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I can still remember the utter confusion. My wife—the member of our little domestic duo who does not have deeply embedded fashion brain worms—was absolutely fixated on getting a “day glove” from Everlane. I had no freakin’ clue what she was talking about. But women around the world did, and to them, my ignorance probably would have been some cause for concern. Because I was picturing something that has spots for your fingers and goes on your hands, and she was talking about a shoe—the ballet flat-inspired Day Glove—that has a devoted-bordering-on-cultish following.
This was ages ago, and I can recall wondering in that moment, “If this is how good Everlane’s shoes are, why are they holding out on us guys?” And then, because of the aforementioned brain worms, I wondered that very same thing every few weeks until Everlane dropped some men’s sneakers on the world. “Nice move!” I thought. I even wrote about those new sneakers. But there was, right around my brain stem, still a gnawing sensation: If sneakers are doable, where are the actual shoes? I figured the answer would come with time. And that time is now, because the brand has finally (finally!) released a couple pairs of proper shoes for dudes. They’re extremely well-calibrated for this moment. Here’s why you need them on your radar.
Usually, in the Endorsement, we focus on a singular item. One style of chinos. One sneaker. One sweatshirt. The whole idea is letting you, dear reader, in on that one thing we here at Esquire are digging at the moment. This installment is a little different. We’re going to talk about two shoes instead of one (please don’t clutch your pearls too emphatically; everything’s going to be okay). There’s a desert boot-ish chukka aptly named the “desert boot” and a wallabee-ish low-top called a “desert shoe,” which fits with the theme but doesn’t actually make much sense. Oh, well. I’m gonna let Everlane have this one just because both shoes are executed well, and because they’re executed well, we’re going to talk about why both of them can factor quite capably into your footwear rotation.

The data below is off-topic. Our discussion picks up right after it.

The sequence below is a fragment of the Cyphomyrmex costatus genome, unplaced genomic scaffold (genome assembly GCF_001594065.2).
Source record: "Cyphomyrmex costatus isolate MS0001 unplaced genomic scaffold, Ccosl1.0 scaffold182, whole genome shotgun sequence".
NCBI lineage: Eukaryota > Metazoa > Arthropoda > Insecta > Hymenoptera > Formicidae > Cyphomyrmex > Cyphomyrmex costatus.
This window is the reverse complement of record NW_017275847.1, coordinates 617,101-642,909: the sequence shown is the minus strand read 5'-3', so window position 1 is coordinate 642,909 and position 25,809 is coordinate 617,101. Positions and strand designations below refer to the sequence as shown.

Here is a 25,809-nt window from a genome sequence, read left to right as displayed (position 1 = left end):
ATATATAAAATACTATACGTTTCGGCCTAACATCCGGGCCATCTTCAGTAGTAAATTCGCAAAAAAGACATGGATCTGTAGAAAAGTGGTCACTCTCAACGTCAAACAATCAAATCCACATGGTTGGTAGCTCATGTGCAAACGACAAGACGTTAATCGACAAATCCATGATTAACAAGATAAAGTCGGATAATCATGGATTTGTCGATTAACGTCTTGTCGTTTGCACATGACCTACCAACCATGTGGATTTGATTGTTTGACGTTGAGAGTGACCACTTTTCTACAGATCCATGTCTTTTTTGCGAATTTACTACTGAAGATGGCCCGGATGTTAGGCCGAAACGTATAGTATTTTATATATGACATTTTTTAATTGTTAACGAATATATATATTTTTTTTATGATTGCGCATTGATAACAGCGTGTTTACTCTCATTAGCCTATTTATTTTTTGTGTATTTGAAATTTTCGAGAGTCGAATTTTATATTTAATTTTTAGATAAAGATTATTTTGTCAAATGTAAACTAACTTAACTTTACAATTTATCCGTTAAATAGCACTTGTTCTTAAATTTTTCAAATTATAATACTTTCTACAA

They’re Based on Bona Fide Classics.
Are you catching a little whiff of Clarks Originals inspiration? You should be. But even though it’s not (at all) difficult to trace their lineage, Everlane’s new shoes aren’t just an exercise in facsimile. The desert boot is streamlined, with a low-profile, three-eyelet upper that sits nicely under wider jeans or slimmer chinos alike. The desert shoe is even more low-slung, with a silhouette that’s less dissimilar from something like a Fear of God or Loro Piana loafer than you might expect. Crucially, both (like FoG and LP) sit on a sneaker-y sole that knocks out the formality while separating them aesthetically from the classic, crepe-soled shoes from which they take a few cues. We’re all still easing, at least a bit, out of a sneaker-dominated landscape. These are the shoes to wear to walk over that new horizon.
They’re (Very) Comfortable and (Very) Versatile.
Is it particularly shocking to learn that a desert boot and a wallee are impressively adept chameleons of the footwear world, able to blend in seamlessly with a wide range of vibes and proportions? It is not (or at least it shouldn’t be). But it’s well worth repeating, because if you’re in the market for some new shoes, getting something that’ll work with everything that’s already in your closet just plain makes life easier. And, sure, a brand that’s been doing shoes for a few years now should know how to make a couple of styles that feel nice underfoot. But I was sincerely impressed when I first tried on the desert shoes (aka wallees) and found myself bereft of complaints. Remember those brain worms? They sometimes make even the slightest inconvenience imposed by a not-quite-right shoe feel like an insurmountable obstacle to wear. But Everlane’s new shoes pass muster. They’re damn wearable, and they look good, too. Maybe I finally (mostly) understand my wife’s obsessive take on the Day Glove all those years ago—even if the name still confounds me utterly.
Photography by Timothy Mulcare. Prop styling John Olson for Halley Resources.
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